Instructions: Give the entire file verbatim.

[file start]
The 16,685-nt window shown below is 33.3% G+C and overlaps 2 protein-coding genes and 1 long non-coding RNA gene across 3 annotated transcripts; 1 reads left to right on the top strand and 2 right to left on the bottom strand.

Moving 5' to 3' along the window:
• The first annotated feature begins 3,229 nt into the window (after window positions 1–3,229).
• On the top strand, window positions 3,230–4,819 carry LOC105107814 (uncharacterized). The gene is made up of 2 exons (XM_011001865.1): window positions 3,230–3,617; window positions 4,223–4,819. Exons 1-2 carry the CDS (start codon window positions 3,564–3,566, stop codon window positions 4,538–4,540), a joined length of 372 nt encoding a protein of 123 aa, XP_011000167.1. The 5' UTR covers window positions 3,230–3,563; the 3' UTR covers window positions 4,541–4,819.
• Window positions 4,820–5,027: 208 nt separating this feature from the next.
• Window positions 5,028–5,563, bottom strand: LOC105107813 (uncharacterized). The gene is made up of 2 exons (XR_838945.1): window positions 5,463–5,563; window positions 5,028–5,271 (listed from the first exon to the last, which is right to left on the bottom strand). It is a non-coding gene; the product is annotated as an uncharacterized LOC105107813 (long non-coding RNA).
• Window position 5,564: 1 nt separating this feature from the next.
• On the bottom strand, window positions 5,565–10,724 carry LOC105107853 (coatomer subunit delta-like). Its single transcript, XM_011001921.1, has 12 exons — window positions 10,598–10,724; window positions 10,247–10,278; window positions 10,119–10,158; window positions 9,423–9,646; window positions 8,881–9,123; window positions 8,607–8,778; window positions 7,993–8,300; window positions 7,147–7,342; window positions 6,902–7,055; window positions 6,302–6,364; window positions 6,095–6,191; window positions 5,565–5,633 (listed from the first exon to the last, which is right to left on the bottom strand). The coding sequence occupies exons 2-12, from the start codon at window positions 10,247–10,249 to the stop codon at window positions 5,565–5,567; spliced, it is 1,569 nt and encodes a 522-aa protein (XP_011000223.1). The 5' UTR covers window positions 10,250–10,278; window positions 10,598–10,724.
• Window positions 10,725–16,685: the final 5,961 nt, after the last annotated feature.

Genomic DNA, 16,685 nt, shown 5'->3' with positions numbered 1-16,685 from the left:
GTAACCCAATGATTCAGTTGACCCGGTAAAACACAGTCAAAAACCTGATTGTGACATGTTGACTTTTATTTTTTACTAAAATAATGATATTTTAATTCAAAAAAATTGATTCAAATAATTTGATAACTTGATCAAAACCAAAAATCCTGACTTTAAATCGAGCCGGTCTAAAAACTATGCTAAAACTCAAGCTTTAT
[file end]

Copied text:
The 16,685-nt window shown below is 33.3% G+C and overlaps 2 protein-coding genes and 1 long non-coding RNA gene across 3 annotated transcripts; 1 reads left to right on the top strand and 2 right to left on the bottom strand.

Moving 5' to 3' along the window:
• The first annotated feature begins 3,229 nt into the window (after window positions 1–3,229).
• On the top strand, window positions 3,230–4,819 carry LOC105107814 (uncharacterized). The gene is made up of 2 exons (XM_011001865.1): window positions 3,230–3,617; window positions 4,223–4,819. Exons 1-2 carry the CDS (start codon window positions 3,564–3,566, stop codon window positions 4,538–4,540), a joined length of 372 nt encoding a protein of 123 aa, XP_011000167.1. The 5' UTR covers window positions 3,230–3,563; the 3' UTR covers window positions 4,541–4,819.
• Window positions 4,820–5,027: 208 nt separating this feature from the next.
• Window positions 5,028–5,563, bottom strand: LOC105107813 (uncharacterized). The gene is made up of 2 exons (XR_838945.1): window positions 5,463–5,563; window positions 5,028–5,271 (listed from the first exon to the last, which is right to left on the bottom strand). It is a non-coding gene; the product is annotated as an uncharacterized LOC105107813 (long non-coding RNA).
• Window position 5,564: 1 nt separating this feature from the next.
• On the bottom strand, window positions 5,565–10,724 carry LOC105107853 (coatomer subunit delta-like). Its single transcript, XM_011001921.1, has 12 exons — window positions 10,598–10,724; window positions 10,247–10,278; window positions 10,119–10,158; window positions 9,423–9,646; window positions 8,881–9,123; window positions 8,607–8,778; window positions 7,993–8,300; window positions 7,147–7,342; window positions 6,902–7,055; window positions 6,302–6,364; window positions 6,095–6,191; window positions 5,565–5,633 (listed from the first exon to the last, which is right to left on the bottom strand). The coding sequence occupies exons 2-12, from the start codon at window positions 10,247–10,249 to the stop codon at window positions 5,565–5,567; spliced, it is 1,569 nt and encodes a 522-aa protein (XP_011000223.1). The 5' UTR covers window positions 10,250–10,278; window positions 10,598–10,724.
• Window positions 10,725–16,685: the final 5,961 nt, after the last annotated feature.

Genomic DNA, 16,685 nt, shown 5'->3' with positions numbered 1-16,685 from the left:
GTAACCCAATGATTCAGTTGACCCGGTAAAACACAGTCAAAAACCTGATTGTGACATGTTGACTTTTATTTTTTACTAAAATAATGATATTTTAATTCAAAAAAATTGATTCAAATAATTTGATAACTTGATCAAAACCAAAAATCCTGACTTTAAATCGAGCCGGTCTAAAAACTATGCTAAAACTCAAGCTTTAT